The subjects who filled out the questionnaires but declined to undergo a radiographic examination did not differ in age, weight, height, or functional status from those who had radiographs taken. Age and BMI did not differ between subjects with different radiographic grading, nor between subjects in the operated or non-operated group (table 1).
Subjects with a meniscus tear had significantly more radiographic changes equivalent to Kellgren and Lawrence grade 2 or worse (59% v 31%, p = 0.002), but the severity of radiographic osteoarthritis between isolated ACL rupture and associated meniscus tear was similar.
Only limited problems were noted for the KOOS activity of daily living dimension (table 2). Eighty eight subjects (57%) had an excellent score for this dimension (defined as 95–100), while only 28 subjects (18%) scored excellent in sport/recreation, and 18 (12%) in knee specific quality of life. The most influenced items in sport/recreation were “What difficulty have you experienced in the last week when turning/twisting on your injured knee?” and “What difficulty have you experienced in the last week when kneeling?” One of four subjects reported severe problems with turning/twisting at least, and one of three reported severe problems with kneeling at least. Of those reporting problems with kneeling, 59% were from the operated group and 41% from the non-operated group. The most affected item in the subscale “knee specific quality of life” was “Have you modified your lifestyle to avoid potentially damaging activities to your knee?” Thirty per cent reported severe changes in lifestyle at least because of their knee injury.
The injured players reported significantly worse outcome in the SF-36 subscales “physical functioning” and “role–physical” compared with Swedish men aged 35 to 44. However, in the subscales “social functioning” and “mental health,” the players scored significantly higher than the reference group27 (table 2).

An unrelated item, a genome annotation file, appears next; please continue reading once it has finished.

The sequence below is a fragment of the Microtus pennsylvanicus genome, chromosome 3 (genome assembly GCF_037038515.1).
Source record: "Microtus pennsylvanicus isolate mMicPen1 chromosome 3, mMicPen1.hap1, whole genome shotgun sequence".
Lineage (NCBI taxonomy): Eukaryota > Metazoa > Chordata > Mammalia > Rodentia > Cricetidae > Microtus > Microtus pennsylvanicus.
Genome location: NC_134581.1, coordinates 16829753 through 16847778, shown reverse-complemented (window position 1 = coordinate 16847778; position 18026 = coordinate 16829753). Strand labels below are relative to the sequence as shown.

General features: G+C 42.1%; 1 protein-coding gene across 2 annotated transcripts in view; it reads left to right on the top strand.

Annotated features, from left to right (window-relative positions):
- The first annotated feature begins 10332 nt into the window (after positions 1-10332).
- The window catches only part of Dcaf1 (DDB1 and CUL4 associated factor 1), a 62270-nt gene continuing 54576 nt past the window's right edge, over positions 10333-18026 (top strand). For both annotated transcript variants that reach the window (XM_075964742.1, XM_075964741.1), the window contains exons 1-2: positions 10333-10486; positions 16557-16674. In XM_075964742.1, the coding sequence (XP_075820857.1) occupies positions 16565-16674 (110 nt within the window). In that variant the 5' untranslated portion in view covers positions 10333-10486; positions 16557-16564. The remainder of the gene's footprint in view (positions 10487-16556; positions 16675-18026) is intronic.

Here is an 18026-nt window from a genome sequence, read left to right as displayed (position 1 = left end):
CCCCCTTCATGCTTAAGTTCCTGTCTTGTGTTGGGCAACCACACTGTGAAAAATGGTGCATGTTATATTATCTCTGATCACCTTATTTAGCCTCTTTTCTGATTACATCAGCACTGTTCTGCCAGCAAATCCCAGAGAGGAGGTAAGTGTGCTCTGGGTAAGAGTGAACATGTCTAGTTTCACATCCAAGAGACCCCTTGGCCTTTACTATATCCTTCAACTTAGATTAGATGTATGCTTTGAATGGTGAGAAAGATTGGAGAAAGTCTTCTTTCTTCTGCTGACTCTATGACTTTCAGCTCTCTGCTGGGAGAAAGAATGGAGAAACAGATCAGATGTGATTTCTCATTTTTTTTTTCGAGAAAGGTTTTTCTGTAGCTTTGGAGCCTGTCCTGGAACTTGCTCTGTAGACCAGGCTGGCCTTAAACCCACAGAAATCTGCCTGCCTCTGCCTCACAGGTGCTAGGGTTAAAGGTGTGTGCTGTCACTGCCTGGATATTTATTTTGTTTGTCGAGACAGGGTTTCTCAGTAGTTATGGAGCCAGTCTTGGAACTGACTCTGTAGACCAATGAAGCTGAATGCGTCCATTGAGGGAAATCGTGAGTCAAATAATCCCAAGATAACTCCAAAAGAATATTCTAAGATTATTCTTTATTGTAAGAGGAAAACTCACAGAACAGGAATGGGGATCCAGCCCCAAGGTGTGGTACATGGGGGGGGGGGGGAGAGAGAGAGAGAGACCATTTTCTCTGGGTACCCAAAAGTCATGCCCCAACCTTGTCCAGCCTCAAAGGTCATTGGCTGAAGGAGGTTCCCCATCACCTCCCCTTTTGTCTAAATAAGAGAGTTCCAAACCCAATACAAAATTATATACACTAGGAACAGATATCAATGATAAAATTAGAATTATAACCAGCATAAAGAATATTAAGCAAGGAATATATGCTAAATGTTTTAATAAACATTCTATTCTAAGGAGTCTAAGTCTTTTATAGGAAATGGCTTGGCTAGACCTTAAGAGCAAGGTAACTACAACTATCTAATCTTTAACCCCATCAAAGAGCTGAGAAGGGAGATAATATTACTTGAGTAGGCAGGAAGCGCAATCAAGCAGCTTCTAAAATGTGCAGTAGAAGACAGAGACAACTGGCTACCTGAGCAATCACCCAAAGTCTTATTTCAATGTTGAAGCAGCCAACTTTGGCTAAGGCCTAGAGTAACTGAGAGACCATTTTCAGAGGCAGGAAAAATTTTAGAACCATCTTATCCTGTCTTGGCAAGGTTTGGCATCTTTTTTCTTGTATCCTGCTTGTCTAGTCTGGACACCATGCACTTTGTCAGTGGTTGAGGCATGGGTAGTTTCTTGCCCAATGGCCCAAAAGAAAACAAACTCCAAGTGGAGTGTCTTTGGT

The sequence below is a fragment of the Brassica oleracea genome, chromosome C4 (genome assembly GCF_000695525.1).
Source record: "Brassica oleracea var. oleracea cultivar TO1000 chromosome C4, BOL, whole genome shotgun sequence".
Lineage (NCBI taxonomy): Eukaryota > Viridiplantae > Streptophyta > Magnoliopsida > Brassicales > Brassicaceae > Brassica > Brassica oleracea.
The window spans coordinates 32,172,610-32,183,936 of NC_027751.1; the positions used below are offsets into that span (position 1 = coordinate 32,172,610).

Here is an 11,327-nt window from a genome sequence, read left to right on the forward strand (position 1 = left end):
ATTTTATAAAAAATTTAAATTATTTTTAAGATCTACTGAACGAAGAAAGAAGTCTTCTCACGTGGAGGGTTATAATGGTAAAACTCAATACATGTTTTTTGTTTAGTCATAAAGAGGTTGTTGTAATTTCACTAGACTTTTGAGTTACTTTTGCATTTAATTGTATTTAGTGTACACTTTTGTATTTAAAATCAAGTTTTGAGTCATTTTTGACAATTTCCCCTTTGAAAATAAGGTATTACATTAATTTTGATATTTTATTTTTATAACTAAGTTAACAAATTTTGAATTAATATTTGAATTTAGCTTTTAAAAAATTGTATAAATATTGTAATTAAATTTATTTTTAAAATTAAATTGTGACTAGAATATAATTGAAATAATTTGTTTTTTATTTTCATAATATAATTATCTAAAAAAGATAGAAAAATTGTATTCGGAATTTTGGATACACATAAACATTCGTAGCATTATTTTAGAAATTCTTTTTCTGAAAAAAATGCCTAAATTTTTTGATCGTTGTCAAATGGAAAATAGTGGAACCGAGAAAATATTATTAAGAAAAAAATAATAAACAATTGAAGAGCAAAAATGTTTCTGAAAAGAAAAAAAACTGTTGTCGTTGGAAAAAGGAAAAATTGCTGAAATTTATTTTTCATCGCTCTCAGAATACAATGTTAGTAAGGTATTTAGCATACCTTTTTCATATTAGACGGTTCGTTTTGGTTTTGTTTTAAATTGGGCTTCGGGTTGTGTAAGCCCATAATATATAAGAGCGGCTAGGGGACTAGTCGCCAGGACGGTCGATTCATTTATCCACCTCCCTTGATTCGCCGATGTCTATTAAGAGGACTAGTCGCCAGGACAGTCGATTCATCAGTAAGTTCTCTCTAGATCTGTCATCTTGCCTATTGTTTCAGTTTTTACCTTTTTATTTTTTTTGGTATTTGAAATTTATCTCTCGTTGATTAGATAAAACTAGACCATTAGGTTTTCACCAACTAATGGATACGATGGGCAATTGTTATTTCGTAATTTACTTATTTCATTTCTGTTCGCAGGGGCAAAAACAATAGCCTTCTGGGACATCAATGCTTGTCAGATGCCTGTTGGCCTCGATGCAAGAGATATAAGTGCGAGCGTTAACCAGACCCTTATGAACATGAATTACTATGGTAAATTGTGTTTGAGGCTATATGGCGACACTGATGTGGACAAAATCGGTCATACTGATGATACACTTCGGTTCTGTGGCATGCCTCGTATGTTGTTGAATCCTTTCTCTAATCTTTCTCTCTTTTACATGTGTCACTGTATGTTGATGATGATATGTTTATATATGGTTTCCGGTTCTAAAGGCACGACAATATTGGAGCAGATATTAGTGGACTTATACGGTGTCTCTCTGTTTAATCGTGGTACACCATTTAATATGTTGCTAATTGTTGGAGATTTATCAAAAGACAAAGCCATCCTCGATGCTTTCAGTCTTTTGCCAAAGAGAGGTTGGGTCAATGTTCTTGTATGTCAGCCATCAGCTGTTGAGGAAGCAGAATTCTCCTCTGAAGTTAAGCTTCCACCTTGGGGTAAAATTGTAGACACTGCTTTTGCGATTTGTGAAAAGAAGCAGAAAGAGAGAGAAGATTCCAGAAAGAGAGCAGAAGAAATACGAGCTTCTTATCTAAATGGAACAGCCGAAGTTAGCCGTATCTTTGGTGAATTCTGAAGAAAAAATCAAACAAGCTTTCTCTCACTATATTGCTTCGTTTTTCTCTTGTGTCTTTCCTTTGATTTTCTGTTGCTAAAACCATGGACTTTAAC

A mean score of 77 (range 9 to 100) was obtained in the Lysholm knee scoring scale. Sixty three subjects (41%) showed excellent or good results (100–84 points). Subjects with radiographic osteoarthritis did not have significantly different scores from subjects without osteoarthritis (table 3).
There was no difference in outcome of the questionnaire between those treated with ACL surgery and those who were not (table 3). A surgically treated meniscus injury in addition to the ACL injury did not influence the outcome as measured by the KOOS, SF-36, or Lysholm questionnaires.
Eighty two subjects (53%) reported level 2–4, easy to moderate load at work. Eighty four subjects (55%) reported level 5–6, a high level of recreational activities. One hundred and twenty three subjects (80%) reported reduced activity level after the knee injury, and of these the majority (69%) reported the knee injury as the cause. Subjects with no radiographic changes reported the same workload and recreational activities as subjects with radiographic changes. Twelve (7.8%) of the 154 participants were still participating in organised soccer. Of these, nine had been surgically treated and three conservatively treated.
The purpose of this report was to identify the consequences of an ACL tear in a cohort of male soccer players 14 years after the initial injury with respect to radiographic knee osteoarthritis, activity level, and patient related symptoms. The cohort was from the Swedish population of soccer players. They have all been followed for 14 years after the initial injury, with specific follow ups after three and seven years. The results reflect the severe consequences of an ACL injury in middle aged male former soccer players. Nearly 80% of the cohort had significant radiographic changes in the knee, and more than 40% fulfilled the criteria for definite radiographic osteoarthritis. The majority suffered from knee symptoms affecting their knee related quality of life.
Most studies describe only radiographic knee osteoarthritis, but in the present study the patient relevant outcome was taken into consideration. We also analysed the patient relevant outcome and activity level in relation to the radiographic knee osteoarthritis.
This is a nationwide study of ACL injuries in Swedish male soccer players. All players were injured in 1986, and the cohort was identified in 1989. They were previously followed up in 1993.12
A limitation of the study was the response rate. Of 205 male soccer players located, 75% responded to the questionnaires, but of these, 36 did not accept the invitation to radiographic examination. Of all 238 male soccer players with an ACL injury in 1986, 122 (51%) consented to have a radiograph taken in 2000. This may constitute a selection bias, with an increased interest in participating in the study if symptoms from the knee joint were present. However, the information from the questionnaires did not support the theory that the group who did not have radiographs taken had less or more knee symptoms than the group who had radiographs taken.